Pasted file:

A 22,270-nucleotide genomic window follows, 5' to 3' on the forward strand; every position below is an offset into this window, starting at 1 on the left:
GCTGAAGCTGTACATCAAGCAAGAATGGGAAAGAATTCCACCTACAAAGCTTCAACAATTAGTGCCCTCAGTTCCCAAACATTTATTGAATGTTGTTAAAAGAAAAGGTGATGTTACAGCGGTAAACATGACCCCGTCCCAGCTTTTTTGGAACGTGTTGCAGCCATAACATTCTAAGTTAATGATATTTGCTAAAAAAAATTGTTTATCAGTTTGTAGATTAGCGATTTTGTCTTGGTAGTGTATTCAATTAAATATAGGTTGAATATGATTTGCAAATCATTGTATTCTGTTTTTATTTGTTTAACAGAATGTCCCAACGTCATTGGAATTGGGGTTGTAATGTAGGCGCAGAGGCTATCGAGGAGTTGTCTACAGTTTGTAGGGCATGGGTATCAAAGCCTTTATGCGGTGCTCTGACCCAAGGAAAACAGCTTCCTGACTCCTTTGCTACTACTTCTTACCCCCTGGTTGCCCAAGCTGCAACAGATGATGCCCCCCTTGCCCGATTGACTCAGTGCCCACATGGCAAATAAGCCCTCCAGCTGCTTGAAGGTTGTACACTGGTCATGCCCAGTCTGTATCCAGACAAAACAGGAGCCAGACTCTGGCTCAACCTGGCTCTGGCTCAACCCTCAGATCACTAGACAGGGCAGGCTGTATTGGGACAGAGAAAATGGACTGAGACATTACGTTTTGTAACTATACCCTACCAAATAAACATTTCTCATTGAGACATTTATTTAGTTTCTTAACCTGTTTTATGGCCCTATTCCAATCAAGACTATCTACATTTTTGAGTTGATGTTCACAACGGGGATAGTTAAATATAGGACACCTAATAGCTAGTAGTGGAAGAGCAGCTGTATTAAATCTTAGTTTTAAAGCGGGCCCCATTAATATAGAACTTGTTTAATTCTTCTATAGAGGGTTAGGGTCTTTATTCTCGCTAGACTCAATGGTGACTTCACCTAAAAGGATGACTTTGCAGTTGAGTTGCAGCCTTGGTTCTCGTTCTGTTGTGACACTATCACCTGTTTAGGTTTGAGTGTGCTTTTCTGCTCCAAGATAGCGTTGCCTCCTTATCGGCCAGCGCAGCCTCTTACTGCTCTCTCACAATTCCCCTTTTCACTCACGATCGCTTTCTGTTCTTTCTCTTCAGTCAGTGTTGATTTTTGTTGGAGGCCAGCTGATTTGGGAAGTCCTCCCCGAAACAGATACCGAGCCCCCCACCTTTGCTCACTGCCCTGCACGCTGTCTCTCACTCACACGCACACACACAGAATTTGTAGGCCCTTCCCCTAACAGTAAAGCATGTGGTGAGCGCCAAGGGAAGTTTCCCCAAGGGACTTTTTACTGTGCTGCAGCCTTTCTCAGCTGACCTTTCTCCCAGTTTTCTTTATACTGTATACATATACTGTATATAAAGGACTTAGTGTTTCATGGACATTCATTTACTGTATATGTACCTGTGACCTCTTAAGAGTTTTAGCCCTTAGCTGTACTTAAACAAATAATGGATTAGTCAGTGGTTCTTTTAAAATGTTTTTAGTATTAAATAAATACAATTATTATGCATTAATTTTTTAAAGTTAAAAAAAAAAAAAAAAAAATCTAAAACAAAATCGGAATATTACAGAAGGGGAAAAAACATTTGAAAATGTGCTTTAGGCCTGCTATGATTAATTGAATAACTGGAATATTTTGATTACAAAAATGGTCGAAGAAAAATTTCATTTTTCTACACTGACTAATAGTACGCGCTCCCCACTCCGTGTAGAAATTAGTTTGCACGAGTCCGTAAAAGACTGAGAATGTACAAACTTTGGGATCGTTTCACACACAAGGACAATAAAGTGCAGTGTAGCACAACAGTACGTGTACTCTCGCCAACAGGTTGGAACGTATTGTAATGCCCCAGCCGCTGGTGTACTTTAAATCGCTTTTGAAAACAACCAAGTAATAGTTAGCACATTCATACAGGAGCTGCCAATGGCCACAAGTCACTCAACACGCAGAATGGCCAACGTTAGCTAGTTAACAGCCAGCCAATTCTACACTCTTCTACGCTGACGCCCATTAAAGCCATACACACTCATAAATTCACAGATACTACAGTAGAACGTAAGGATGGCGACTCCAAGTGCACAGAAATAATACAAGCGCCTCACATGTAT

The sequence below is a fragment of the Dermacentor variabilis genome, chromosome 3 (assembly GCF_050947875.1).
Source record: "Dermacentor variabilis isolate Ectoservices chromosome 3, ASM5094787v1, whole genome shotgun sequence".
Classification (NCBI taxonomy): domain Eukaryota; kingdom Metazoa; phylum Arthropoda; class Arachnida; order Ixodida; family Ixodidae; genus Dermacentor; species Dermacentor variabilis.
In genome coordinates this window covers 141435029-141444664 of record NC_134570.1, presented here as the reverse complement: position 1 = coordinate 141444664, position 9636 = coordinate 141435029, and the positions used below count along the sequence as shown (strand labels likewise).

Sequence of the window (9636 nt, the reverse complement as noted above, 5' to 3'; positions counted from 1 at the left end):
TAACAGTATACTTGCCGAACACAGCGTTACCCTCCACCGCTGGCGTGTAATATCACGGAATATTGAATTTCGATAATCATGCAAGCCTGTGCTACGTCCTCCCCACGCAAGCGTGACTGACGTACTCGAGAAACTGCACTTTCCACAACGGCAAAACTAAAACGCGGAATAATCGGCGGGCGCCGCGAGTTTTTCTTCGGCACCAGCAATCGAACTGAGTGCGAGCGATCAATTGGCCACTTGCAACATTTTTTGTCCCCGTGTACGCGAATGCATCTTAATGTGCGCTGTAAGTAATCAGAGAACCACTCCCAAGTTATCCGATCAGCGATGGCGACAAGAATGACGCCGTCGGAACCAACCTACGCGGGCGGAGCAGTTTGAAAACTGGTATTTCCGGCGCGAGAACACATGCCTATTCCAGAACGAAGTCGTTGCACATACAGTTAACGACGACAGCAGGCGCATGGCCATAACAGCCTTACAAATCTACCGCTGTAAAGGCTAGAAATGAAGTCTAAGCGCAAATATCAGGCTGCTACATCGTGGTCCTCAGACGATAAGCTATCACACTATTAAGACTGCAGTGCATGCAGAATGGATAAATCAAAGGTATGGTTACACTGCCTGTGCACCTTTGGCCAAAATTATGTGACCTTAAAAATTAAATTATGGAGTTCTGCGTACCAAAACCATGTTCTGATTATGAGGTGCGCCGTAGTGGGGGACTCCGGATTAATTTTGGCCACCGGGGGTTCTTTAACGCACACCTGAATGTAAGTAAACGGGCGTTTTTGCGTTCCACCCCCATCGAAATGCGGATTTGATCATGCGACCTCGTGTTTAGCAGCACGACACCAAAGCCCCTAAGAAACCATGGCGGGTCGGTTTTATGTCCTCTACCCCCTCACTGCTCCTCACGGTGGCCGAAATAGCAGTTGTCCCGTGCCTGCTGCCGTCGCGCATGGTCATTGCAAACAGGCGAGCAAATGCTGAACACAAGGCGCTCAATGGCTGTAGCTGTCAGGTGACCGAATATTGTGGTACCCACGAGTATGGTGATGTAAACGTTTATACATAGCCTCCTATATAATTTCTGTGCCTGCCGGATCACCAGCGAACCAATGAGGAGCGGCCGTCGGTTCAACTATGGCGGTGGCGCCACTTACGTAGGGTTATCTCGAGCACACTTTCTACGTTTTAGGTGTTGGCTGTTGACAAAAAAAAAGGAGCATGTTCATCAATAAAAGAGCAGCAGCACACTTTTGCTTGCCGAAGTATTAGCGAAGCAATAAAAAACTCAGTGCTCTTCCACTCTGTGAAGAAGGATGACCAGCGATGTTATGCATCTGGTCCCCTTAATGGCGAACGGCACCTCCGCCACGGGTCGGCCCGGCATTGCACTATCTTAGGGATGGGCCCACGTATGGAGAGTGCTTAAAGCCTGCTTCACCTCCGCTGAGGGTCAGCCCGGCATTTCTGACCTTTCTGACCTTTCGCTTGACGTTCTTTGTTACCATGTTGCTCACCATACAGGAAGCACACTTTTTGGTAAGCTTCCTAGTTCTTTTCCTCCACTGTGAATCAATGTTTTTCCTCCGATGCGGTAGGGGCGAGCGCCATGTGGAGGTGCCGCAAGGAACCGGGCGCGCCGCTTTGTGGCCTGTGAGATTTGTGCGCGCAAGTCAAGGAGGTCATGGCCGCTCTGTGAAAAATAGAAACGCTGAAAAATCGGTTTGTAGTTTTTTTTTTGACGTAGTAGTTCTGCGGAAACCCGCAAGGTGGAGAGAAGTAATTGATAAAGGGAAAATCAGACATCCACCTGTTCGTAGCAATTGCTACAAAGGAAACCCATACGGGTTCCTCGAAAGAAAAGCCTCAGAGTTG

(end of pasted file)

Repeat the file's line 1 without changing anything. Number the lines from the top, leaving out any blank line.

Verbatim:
A 22,270-nucleotide genomic window follows, 5' to 3' on the forward strand; every position below is an offset into this window, starting at 1 on the left: